What Do Tech and Digital Talent Want? 

When they’re ready for growth again, Big Tech will have to rethink their approach to engaging tech talent and attracting them back to the industry. So, what do tech and digital workers want from their employer and their job? Here are three top considerations that organizations across sectors should focus on to attract and retain tech and digital talent.  

Flexibility & Work/Life Balance 

Many tech workers who experienced the fast pace and intense work culture of startups now find themselves burnt out and are prioritizing more work/life balance. Flexible contracts and remote working are important to tech workers, with 29% citing flexibility as a top priority when looking for a job. Yet, 48% of tech sector employees said that they were feeling pressure from their employer to come into the office more often. 

Recent Gallup analysis shows that employee engagement is lowest among on-site employees, with the biggest dip seen among employees who are capable of working remotely but are required to be on site. Flexibility is not just a perk to offer employees; it should be viewed as a critical way to increase productivity. Organizations can reap the benefits of flexibility in the workplace by continuously monitoring their flexible work program and addressing any challenges experienced by employees or hiring managers.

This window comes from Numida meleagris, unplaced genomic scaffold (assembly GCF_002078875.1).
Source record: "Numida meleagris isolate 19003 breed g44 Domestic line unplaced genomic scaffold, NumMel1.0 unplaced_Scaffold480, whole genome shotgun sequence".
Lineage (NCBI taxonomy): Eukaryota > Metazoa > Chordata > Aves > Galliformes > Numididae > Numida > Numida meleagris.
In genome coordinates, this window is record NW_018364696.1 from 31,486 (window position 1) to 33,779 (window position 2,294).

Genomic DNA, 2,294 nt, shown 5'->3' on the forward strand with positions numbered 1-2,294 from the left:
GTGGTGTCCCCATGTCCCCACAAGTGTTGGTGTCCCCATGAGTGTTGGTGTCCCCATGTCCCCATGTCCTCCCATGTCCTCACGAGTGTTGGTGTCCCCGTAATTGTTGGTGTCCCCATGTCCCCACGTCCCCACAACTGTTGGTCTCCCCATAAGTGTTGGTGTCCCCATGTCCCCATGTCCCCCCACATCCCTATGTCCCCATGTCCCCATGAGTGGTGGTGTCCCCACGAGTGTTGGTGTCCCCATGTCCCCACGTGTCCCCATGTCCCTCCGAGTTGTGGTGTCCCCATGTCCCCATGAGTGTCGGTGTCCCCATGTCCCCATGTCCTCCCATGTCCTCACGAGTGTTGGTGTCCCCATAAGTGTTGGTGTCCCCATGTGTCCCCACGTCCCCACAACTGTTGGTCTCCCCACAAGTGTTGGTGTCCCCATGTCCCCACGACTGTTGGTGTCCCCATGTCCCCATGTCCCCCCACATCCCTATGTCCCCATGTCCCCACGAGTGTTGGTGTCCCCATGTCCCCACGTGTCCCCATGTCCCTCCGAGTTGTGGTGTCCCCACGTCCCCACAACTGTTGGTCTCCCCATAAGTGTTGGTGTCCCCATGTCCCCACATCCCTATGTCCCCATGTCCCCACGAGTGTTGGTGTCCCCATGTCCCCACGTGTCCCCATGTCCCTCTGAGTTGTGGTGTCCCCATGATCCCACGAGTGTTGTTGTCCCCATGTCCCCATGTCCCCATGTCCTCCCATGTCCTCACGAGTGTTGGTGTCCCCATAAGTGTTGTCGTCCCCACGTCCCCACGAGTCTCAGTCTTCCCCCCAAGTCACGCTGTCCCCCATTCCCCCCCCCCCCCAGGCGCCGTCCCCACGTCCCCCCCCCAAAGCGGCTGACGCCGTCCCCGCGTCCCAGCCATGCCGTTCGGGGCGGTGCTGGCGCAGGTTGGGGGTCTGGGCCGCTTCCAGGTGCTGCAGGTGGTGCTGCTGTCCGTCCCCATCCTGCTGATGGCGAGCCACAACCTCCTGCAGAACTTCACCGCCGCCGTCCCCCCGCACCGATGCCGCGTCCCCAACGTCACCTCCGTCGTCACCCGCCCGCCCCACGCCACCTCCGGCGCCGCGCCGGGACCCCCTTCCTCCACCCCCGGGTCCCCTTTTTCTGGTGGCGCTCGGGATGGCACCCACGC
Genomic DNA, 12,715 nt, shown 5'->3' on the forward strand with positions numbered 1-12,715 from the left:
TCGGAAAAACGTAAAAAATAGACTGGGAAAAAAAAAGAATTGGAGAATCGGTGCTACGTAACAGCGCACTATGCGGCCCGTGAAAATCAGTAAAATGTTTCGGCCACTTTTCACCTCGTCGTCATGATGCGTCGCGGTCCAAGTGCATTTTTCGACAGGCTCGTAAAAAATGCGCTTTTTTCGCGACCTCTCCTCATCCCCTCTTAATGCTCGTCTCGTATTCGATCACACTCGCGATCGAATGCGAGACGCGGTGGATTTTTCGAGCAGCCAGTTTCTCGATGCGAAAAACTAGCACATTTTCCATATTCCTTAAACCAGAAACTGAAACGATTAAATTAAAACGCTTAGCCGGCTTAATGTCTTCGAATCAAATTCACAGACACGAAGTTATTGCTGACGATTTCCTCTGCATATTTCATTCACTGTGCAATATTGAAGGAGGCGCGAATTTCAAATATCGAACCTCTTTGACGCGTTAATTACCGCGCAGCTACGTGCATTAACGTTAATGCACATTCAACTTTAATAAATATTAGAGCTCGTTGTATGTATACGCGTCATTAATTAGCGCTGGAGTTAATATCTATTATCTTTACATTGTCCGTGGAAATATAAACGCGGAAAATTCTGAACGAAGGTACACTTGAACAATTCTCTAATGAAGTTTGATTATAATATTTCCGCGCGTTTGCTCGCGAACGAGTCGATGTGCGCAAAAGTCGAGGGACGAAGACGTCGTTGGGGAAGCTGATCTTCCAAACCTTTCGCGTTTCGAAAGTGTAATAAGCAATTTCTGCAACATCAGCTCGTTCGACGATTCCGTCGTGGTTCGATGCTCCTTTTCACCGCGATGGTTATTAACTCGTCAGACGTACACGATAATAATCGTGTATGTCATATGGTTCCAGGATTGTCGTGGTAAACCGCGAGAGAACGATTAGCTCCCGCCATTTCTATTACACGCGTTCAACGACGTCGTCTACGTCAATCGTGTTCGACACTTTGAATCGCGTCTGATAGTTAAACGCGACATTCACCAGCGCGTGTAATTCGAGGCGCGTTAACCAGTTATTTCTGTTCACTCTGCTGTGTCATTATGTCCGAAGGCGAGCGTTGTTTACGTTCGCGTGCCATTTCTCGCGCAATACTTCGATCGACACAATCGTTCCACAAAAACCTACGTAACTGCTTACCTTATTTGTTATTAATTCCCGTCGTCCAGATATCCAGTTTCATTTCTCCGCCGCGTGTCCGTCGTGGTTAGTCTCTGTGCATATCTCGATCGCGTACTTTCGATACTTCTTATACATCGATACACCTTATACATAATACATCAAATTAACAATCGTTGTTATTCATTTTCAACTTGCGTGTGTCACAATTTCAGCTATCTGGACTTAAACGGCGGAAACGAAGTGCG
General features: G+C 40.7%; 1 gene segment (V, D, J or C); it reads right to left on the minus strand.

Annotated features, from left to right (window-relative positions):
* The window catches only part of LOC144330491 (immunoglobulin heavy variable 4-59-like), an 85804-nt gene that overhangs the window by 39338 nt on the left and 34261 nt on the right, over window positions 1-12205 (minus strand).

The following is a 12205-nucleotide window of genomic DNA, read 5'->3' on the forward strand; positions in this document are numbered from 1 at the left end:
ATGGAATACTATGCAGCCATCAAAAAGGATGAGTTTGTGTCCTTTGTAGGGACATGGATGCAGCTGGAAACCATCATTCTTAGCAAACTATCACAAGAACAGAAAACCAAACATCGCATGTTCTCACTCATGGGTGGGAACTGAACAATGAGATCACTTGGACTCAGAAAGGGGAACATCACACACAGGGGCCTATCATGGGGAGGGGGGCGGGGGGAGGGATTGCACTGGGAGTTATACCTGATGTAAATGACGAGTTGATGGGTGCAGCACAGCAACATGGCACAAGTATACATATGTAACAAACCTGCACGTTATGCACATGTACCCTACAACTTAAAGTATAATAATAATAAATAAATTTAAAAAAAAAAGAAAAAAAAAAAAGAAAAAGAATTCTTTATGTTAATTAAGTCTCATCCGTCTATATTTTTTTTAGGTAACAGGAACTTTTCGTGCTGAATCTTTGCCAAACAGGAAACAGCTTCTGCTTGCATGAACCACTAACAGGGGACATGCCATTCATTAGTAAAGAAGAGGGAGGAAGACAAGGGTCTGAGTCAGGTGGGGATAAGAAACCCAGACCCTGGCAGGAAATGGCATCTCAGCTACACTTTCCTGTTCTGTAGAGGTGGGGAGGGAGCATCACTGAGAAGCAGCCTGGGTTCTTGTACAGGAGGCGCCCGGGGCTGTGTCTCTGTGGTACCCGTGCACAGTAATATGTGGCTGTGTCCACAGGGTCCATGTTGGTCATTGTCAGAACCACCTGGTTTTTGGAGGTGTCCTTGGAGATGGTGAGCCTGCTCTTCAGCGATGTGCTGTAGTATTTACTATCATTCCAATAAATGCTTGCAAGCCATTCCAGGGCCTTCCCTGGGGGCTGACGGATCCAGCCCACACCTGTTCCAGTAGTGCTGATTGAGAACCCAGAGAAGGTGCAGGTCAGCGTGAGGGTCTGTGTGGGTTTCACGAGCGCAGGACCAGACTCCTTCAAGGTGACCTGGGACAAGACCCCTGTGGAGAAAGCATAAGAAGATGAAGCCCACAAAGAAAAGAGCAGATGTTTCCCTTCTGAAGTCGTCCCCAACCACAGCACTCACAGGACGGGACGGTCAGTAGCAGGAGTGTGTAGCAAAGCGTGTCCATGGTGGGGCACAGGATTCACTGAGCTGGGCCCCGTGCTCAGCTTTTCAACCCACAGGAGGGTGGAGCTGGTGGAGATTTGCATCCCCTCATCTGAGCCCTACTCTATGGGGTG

What tech and digital talent want

Digital Skills Development  

No one is more aware of the speed of technological advancement than tech and digital workers. And this can lead to anxiety. In fact, 29% of digital employees globally believe their skill set is redundant now or will be in the next one to two years, and 38% believe their skills will be obsolete in the next four to five years. 

In terms of retaining digital talent, investing in training and upskilling programs is crucial for all organizations. Over half of digital talent (55%) say they’re willing to change employers if they feel their skills are stagnating in their current role. Plus, 58% say they would gravitate to organizations that offer better tech and digital skills development. 

With an abundance of job opportunities available, these employees won’t hesitate to find an employer that will invest in their career development. So it’s concerning that only 27% of employees said their organization had plenty of opportunities in place to help them to learn new skills. Learning and development programs are not only an important part of retaining talent with tech and digital skill sets but can also be an effective way to attract talent.